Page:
The danger posed from this dog comes from its size, strength and fighting credentials. Usually a very calm breed, good training and an experienced owner is essential for the Tosa. Without this the potential for this dog to do damage is unlimited and fatal attacks have occurred. For this reason the Tosa Inu is banned in a whole list of countries.
2. Presa Canario
The Perro de Presa Canario or Canary Dog is one of the most intimidating looking dogs you will find. Its enormous, square head is almost as wide as it is long. It has the body to match too; big boned and muscular the Presa Canario can weigh around 60kg (130lbs). Bred as a fighting dog they retain a good degree of this aggression making them only suitable for experienced dog owners. If not shown absolute authority the Presa Canario can be an extremely dangerous dog. It is also said they gain aggression in numbers as they are pack dogs. This is certainly borne out by a number of fatal attacks most notably that of a San Francisco woman who was torn apart by a pair of these dogs owned by her neighbour.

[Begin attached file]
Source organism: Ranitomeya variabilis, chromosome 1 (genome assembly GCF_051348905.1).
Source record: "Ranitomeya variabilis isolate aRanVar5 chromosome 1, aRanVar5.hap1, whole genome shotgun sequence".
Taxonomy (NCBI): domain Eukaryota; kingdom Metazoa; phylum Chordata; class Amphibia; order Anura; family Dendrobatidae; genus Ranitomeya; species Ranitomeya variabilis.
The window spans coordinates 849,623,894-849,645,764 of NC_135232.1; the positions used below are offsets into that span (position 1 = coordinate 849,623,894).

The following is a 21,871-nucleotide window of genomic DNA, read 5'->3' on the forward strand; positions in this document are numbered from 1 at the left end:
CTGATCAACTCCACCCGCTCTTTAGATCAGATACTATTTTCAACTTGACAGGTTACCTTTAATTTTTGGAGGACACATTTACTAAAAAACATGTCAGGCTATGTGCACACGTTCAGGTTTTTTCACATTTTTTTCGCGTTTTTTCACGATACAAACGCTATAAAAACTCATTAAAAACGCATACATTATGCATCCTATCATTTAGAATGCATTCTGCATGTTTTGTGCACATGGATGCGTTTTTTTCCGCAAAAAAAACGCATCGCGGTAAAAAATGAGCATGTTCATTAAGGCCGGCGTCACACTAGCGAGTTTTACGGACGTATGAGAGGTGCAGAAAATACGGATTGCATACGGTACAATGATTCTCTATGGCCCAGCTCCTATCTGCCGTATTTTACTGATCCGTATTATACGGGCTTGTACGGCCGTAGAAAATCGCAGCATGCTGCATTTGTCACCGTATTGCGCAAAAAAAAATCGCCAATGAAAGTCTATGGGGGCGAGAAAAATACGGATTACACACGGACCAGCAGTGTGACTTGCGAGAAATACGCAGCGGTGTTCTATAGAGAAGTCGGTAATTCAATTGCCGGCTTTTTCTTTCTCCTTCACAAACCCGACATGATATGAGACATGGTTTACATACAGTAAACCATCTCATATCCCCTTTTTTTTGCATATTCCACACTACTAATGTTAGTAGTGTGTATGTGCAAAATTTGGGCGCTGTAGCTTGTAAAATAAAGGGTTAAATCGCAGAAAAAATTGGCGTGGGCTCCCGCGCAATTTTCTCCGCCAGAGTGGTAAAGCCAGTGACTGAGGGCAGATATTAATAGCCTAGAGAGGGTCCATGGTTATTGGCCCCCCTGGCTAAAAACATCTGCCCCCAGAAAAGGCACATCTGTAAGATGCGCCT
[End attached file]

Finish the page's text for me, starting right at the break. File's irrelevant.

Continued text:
The Presa Canario is banned in many countries.
1. Pit Bull
Barely a week goes by without a story of an horrific attack involving a Pit Bull does not feature in the news somewhere. Is the Pit Bull actually the most dangerous dog in the world, possibly not. However, in the face of overwhelming statistical evidence it it difficult to argue that this dog is not the most likely to attack you. Studies have consistently showed that Pit Bulls have been responsible for nearly a half of all recorded attacks including many fatalities.
It is worth pointing out that Pit Bull is an umbrella name referring to any number of dogs with particular physical characteristics. Even the experts can disagree as to what constitutes a Pit Bull but in general the dog is very stocky, muscular with a squarish head and powerful jaws. Despite being the smallest dog on the list, weighing less than 40kg (95lbs) the Pit Bull makes up in power, agility and ferocity. These dogs were bred for the pit (fighting) and more recently to look intimidating.
Of course much of the dogs reputation is the result of irresponsible owners. The worse the reputation the worse the owner and so it goes on. Perhaps another point in defence of the Pit Bull is many of the animals involved in attacks are crosses with other breed such as boxers.
At the end of the day this is the most notorious dog on the planet at present and is banned in too many countries to list. On that basis I’m giving it the top spot.